At 19, LeBron James became the National Basketball Association's rookie of the year this week after averaging 21 points per game and leading the once-moribund Cleveland Cavaliers to within one game of a playoff berth.
Mr. James, a multimillionaire many times over, skipped college and went straight to the pros after a stellar high school career in Ohio. It took him little time to adjust to the rigors of an 82-game pro schedule and the challenges of balancing stardom, constant travel, and newfound wealth. He torched grizzled veterans and young stars alike with nary a misstep throughout the season.
With two college stars seeking early entry into the National Football League draft this weekend, the possibility of high school players making a similar leap in the football world came into sharper focus. A range of experts, as well as the NFL and its players union, view such a scenario as heresy.
"I don't think there's any question that they would have big-time problems," says Dr. Doug McKeag, director of the Center for Sports Medicine at Indiana University in Indianapolis. "And I don't think the NFL will ever allow it, regardless of who wants to do it."
Dr. McKeag says football's brutality requires excessive strength, even more so than other sports. He concedes that a handful of high school stars might possess the physical attributes needed to play professional football, but even those rare talents would suffer under the game's crushing psychological burden.
His overwhelming concern focuses on the cutthroat culture of pro football. Unlike other sports leagues, he says, the environment of an NFL locker room requires maturity and mental toughness beyond what any teenager possesses.
Lawyers differ on whether prep stars will eventually gain entry into the NFL draft. Critics of the current policy ask how any league can prohibit a player's earning power with arbitrary rules. Similar legal battles in other sports have been won by players challenging the system. But since 1993, the NFL has required players to be three years removed from their final high school season before turning pro.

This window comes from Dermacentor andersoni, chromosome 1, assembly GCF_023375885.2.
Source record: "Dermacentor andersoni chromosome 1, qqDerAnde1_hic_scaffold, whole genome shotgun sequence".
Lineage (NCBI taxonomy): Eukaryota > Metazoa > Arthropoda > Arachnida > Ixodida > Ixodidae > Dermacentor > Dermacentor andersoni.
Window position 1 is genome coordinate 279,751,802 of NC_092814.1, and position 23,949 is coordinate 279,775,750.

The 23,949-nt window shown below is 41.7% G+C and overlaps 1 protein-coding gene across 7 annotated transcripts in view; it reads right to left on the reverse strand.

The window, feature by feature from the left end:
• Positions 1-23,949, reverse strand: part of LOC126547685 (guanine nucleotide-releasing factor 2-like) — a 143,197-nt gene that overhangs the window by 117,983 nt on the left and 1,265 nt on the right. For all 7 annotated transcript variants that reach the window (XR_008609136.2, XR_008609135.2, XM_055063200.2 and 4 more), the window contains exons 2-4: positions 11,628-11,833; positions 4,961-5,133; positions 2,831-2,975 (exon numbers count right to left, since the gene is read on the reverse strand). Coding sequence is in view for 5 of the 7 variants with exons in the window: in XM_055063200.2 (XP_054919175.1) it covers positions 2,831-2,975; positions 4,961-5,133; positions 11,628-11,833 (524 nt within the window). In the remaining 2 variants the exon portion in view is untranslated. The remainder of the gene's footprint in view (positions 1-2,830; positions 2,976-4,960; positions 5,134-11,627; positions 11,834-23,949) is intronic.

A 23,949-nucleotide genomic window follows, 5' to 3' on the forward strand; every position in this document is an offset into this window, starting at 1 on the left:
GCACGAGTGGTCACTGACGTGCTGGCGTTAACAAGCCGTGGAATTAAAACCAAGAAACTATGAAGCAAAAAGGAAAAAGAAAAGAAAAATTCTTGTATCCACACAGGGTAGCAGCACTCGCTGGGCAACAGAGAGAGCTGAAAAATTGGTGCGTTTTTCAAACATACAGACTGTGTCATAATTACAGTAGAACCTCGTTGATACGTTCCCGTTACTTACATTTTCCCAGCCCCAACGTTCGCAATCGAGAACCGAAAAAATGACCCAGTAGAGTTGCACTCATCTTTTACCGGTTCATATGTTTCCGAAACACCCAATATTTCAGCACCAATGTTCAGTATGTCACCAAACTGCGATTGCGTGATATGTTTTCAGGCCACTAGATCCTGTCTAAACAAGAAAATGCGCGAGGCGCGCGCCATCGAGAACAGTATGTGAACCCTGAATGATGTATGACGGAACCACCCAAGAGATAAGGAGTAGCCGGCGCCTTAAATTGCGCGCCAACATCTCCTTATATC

Two former college players, Ohio State tailback Maurice Clarett and Southern California receiver Mike Williams, are challenging that rule. On Monday, a federal appeals court ruled against them. They now await word from the United States Supreme Court on whether they will be eligible for this weekend's draft.
Eligibility rules in other sports are far less stringent. Teenagers routinely compete at the highest levels of tennis, basketball, and hockey. James, for example, is only the latest in a long line of prep stars making the leap into the NBA. Others include All-Stars Kobe Bryant and Kevin Garnett. Carmelo Anthony, the runner-up in this year's rookie-of-the-year vote, spent just one season at Syracuse University before turning pro.
In baseball, drafting teenagers before they've seen a college campus is routine. Not so in football, where, critics charge, a cartel between colleges and the NFL keeps players from having any leverage until they've spent three years toiling on Saturdays instead of Sundays.
Jack Butler, the president at Blesto Inc., a football scouting service in Pittsburgh, has been assessing player talent for more than 40 years. His firm serves as a consultant to 11 NFL teams.